Researchers have uncovered a major vulnerability in a network technology commonly used in critical infrastructures such as spacecraft, aircraft, power generation systems and industrial control systems.
The attack is the coexistence of mission-critical devices (such as flight controls and life support systems) and less important devices (passenger WiFi or data collection) on the same network hardware. This mix of devices on a single network emerged as part of many industries’ efforts to reduce network costs and increase efficiency.
This union has been considered secure for over a decade, based on a design that prevents the two types of network traffic from interfering with each other. The team’s attack, called PCspooF, was the first of its kind to break this isolation.
In an impressive demonstration, the team used real NASA hardware to recreate a planned Asteroid Redirection Test. The experimental setup was controlling a simulated crewed capsule, particularly at the point on the mission where the capsule was preparing to dock with a robotic spacecraft.
“We wanted to determine what the impact would be in a real system,” says Barış Khashoggi, assistant professor of computer science and engineering at the University of Michigan. “What would be the harm if someone carried out this attack on a real spaceflight mission?”
The team managed to seamlessly send devastating messages to the system with a small malicious device, creating a cascading effect that caused the capsule to deviate from its course and completely lose its dock.
Here’s how it works: The attack impersonates network switches, which are high-risk traffic controllers on TTE networks, by sending fake sync messages. These messages normally allow network devices to operate on a shared schedule, allowing the most important devices to communicate quickly.
“Normally, no device other than the network switch is allowed to send this message, so we applied electromagnetic interference to the switch over an Ethernet cable to get the switch to deliver our malicious message,” says computer science doctoral student Andrew Loveless. and engineering at the University of Michigan and subject matter expert at NASA Johnson Space Center.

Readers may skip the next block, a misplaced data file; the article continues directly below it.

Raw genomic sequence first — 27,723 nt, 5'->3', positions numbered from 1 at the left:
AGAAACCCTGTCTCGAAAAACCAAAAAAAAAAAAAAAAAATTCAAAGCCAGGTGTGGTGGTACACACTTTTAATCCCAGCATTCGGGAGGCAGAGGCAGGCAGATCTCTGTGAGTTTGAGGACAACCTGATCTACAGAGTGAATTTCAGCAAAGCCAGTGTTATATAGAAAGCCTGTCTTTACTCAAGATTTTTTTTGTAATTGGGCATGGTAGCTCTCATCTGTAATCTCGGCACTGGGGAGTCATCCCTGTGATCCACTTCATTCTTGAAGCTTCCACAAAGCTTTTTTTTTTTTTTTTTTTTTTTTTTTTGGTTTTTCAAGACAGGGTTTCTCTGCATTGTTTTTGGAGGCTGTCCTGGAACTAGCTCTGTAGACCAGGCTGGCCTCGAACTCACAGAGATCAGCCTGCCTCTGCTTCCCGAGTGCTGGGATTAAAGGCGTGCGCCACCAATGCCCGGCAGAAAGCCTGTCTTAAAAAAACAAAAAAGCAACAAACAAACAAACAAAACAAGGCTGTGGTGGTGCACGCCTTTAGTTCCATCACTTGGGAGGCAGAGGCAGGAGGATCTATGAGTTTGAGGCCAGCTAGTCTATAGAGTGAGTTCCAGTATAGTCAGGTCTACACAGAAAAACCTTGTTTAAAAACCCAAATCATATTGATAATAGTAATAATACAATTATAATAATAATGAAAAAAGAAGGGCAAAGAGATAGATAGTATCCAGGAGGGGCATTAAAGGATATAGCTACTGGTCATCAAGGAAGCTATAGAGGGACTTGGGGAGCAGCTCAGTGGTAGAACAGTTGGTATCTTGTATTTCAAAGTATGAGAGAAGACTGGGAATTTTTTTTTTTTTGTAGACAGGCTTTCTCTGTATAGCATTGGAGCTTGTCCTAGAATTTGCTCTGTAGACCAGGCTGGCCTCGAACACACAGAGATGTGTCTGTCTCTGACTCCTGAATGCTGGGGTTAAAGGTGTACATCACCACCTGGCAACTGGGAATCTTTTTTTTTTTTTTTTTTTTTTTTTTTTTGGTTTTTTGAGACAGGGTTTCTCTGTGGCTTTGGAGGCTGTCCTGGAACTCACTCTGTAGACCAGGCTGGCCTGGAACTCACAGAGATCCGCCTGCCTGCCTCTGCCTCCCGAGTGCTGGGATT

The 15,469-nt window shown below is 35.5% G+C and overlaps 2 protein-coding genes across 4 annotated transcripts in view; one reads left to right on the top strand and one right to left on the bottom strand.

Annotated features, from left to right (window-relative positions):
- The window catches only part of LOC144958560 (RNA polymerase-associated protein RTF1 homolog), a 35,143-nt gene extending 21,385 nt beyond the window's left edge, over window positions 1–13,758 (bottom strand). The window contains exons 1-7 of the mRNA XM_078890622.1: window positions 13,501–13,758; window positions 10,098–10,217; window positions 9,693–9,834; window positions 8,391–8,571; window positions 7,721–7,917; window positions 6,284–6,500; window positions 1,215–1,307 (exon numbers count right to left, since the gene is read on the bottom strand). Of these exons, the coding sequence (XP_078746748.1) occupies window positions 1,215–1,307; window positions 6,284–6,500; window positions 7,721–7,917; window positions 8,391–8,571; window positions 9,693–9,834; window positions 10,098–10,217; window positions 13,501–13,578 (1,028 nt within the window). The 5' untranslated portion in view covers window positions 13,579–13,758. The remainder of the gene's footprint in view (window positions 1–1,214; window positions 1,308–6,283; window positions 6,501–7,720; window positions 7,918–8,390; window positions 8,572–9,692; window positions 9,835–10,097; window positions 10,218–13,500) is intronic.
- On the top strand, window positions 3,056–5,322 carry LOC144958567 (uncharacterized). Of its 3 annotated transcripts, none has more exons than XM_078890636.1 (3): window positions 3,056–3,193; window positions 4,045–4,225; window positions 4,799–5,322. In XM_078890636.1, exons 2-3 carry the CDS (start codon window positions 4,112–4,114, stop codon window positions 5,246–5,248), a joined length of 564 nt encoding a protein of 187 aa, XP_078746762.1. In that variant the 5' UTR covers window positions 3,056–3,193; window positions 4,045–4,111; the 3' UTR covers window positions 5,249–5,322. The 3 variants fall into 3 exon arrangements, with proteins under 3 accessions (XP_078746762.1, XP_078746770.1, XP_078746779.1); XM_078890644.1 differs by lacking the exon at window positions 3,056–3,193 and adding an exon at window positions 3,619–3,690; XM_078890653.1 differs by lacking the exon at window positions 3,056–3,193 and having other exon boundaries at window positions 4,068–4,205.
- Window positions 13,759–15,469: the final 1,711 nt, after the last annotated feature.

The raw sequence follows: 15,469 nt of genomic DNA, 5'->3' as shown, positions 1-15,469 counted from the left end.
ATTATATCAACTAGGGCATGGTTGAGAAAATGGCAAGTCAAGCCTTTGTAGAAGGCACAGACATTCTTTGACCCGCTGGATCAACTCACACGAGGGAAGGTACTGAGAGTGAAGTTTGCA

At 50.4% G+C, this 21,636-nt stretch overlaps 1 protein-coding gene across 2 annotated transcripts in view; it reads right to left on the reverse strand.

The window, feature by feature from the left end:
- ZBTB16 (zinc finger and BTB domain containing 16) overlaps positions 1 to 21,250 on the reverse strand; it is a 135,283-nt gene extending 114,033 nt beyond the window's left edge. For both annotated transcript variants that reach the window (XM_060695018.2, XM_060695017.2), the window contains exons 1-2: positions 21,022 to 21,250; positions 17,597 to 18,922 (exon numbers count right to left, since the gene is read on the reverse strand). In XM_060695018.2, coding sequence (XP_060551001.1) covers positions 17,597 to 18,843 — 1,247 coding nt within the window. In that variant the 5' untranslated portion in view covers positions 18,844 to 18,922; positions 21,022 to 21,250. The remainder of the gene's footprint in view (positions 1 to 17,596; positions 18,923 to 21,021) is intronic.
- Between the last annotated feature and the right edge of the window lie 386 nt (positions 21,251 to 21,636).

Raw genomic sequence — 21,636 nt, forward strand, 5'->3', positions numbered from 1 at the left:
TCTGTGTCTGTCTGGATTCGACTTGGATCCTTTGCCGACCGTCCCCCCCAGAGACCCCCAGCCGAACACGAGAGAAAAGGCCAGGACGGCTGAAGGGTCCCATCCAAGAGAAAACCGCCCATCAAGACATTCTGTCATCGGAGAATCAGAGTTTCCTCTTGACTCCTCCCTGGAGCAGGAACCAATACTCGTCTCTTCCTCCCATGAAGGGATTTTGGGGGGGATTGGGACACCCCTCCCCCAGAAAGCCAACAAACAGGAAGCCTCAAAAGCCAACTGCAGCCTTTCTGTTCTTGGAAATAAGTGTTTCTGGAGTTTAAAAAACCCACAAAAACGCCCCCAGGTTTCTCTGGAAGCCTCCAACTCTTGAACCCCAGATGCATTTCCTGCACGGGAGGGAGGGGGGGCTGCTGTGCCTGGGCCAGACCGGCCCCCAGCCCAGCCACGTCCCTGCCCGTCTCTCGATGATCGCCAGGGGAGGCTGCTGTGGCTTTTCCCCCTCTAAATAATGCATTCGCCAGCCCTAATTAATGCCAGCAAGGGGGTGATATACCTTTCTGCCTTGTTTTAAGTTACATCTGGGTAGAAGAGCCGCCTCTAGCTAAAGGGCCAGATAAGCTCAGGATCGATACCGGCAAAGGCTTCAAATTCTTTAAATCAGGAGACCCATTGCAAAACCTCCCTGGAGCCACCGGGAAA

This attempt acts as an envelope for the fake sync message. The noise causes enough gap in normal operation of the switch to allow the message to pass. An easily cloaked piece of circuitry in a malicious device connected to the network via Ethernet can inject these messages as many times as needed to screw things up.
“Once the attack starts, TTE devices will start to lose sync and reconnect from time to time,” Loveless says.
This interruption will gradually cause time-sensitive messages to drop or delay, causing systems to operate in an unpredictable and sometimes catastrophic manner. However, the researchers also explain how to prevent this attack.
Replacing copper Ethernet with fiber optic cables or installing optical isolators between switches and untrusted devices will eliminate the risk of electromagnetic interference, although it comes with cost and performance tradeoffs. Other options include changes to the network layout so malicious sync messages can never access the path used by legitimate ones.
“Some of these mitigation measures can be implemented very quickly and cheaply,” Khashoggi says.
The team explained their findings and presented mitigation recommendations to large companies and organizations and device manufacturers using TTE in 2021. An article about their work is available in the minutes of the 2023 IEEE Security and Privacy Symposium.
“Everyone has been pretty receptive to adopting mitigation measures,” Loveless says. “To our knowledge, there is no current threat to anyone’s safety due to this attack. We were very encouraged by the response we saw from industry and government.”
The study received support from the National Science Foundation.
Source: Zachary Champion for University of Michigan